• The “shortcut method”: was launched by the ATO last year in response to the pandemic. It allows taxpayers to claim 80 cents for every hour worked from home.
    • In order to claim, you need to have timesheets, rosters or a diary of all the hours you’ve worked from home over the last financial year.
  • The 52 cent method: this method allows you to claim 52 cents for every hour worked from home over the past year. Then, you can make additional claims for any work-related expenses such as a portion of your internet and phone bills, office consumables, and even the decline in value of equipment and devices (such as work laptops and office furniture). With this method, you’ll need receipts for any expenses you want to claim (such as phone bills and tax invoices for electronics).

As we mentioned, the ATO is being increasingly vigilant about work-from-home related expense claims. So, make sure you have the correct records and receipts on hand when lodging your tax return.

Decide how you’re going to lodge your tax return

It’s the question you might be asking yourself: do I need to see an accountant or can I lodge my tax return myself?

For each of us, the answer to this question will be different. If you’re happy to navigate the process on your own, you can jump online to lodge your tax return via the ATO’s myTax website. But, if you’re looking for extra support or have a more complex return to make, an accountant can streamline the process.

When deciding whether or not to see a tax accountant, here are a few questions to consider:

  • Do you have multiple sources of income? If you’re running a business, have a side hustle or are earning income from investments, an accountant can help you navigate the complexities of your tax return.
  • Do you know what you can claim? If you’ve checked the ATO’s website and are still scratching your head about what you can and can’t claim, an accountant can walk you through the process.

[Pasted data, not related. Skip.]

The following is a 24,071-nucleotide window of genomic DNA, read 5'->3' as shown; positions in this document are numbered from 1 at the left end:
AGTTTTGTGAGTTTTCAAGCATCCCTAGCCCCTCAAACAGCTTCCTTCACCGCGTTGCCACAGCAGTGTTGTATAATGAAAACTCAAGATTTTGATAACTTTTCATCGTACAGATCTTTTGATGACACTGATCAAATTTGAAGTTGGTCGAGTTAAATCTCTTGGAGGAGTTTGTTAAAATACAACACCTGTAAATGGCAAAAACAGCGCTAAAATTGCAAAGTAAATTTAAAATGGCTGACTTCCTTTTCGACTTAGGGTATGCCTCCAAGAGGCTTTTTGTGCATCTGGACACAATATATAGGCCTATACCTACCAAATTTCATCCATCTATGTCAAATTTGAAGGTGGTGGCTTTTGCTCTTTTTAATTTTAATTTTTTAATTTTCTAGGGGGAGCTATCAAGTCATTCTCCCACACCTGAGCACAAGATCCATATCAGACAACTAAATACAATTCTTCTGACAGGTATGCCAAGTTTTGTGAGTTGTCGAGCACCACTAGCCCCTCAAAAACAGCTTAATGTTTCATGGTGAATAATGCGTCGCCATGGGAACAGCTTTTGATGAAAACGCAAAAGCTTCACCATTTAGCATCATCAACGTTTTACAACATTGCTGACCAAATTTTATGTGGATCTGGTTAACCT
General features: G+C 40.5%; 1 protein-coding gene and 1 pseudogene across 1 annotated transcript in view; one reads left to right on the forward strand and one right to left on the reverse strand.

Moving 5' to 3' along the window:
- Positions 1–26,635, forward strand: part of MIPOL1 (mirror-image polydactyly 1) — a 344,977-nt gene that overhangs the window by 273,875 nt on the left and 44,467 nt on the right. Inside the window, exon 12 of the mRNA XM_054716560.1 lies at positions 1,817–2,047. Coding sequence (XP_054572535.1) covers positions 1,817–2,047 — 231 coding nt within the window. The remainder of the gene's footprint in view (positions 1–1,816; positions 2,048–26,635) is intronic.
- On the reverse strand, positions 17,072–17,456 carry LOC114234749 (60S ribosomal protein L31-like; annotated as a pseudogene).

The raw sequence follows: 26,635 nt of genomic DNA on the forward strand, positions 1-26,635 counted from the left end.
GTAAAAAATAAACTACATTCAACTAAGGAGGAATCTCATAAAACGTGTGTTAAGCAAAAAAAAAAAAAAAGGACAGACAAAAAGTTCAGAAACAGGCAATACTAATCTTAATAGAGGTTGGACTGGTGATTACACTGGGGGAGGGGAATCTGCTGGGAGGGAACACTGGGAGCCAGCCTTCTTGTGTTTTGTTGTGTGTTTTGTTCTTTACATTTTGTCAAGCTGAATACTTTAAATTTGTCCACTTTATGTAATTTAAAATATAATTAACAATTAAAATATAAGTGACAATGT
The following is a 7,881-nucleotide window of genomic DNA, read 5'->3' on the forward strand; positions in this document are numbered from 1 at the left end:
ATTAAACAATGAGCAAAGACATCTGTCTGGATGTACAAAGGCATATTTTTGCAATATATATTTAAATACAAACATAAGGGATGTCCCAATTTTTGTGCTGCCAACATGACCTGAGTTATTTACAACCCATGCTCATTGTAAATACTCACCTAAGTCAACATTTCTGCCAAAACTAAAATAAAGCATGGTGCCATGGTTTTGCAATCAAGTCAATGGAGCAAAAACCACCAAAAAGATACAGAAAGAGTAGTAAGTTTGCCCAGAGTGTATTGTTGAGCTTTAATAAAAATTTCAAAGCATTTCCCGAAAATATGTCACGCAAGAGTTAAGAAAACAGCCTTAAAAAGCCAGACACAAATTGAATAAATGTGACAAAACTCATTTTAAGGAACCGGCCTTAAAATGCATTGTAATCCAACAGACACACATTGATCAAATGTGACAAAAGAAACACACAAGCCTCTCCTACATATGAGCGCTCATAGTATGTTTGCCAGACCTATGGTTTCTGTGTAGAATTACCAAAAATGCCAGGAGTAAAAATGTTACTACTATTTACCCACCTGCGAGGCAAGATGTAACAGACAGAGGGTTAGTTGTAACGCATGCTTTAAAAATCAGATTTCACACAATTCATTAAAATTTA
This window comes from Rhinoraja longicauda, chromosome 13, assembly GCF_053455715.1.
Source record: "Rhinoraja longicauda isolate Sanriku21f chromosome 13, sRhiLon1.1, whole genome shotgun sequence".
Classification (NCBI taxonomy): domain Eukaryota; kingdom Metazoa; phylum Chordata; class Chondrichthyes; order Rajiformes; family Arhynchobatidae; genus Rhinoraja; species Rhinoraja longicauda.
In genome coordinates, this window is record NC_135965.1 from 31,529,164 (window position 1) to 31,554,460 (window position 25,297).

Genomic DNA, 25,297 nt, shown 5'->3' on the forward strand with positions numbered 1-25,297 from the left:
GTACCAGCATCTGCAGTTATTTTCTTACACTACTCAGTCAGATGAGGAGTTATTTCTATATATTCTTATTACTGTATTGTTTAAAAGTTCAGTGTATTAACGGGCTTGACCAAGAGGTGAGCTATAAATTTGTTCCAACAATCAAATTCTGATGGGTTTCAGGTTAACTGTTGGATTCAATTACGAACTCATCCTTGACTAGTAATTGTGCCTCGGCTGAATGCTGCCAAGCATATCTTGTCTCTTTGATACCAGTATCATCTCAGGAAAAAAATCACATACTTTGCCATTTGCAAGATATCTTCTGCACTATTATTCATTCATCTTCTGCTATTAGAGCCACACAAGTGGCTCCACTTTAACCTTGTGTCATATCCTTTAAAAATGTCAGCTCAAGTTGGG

• Do you want the peace of mind of working with an expert? 74% of Aussies find it less stressful having a tax accountant on hand to lodge their tax return. If that rings true for you, speaking with an accountant might be the right move.
  • How much do you want to spend on your tax return? Lodging a tax return via the ATO’s website on your own is the most cost-effective option. When it comes to accountants, their fees vary upwards of a few hundred dollars (depending on their rates and the level of work required to lodge your tax return).

If you’re thinking of working with an accountant, make sure to speak with a few accountants and get a range of quotes to ensure you’re getting a fair price.


Ways to (potentially) boost your tax refund

If you’re looking for ways to maximise your tax return, there are a few steps you can take before June 30. Make sure to speak with an accountant before taking these steps to ensure these strategies are right for you and your personal financial situation.

Some ways to maximise your tax return include:

  • Making donations to registered charities: donations of more than $2 to a registered charity are usually able to be claimed as tax deductions. To check which charities are eligible, head to the ACNC’s Charity Register website.
  • Boost your super: we know that women retire with 47% less super than men, and making additional contributions can also have helpful tax benefits.
  • Pre-pay business expenses: if you own your own business, you can consider prepaying expenses (such as insurance premiums and subscriptions) before June 30 to claim as deductions at your next tax return. There are stacks of rules that apply, so head to the ATO website to find out what criteria you need to meet.

When it comes to tax time, a bit of planning and preparation will put you in the best position to lodge a successful tax return. If you’re feeling overwhelmed or confused by the process, consider speaking with an accountant who can help you lodge your return with confidence. Whether you’re lodging your return yourself or not, always remember to have records of every expense claim on hand and ready for the taxman.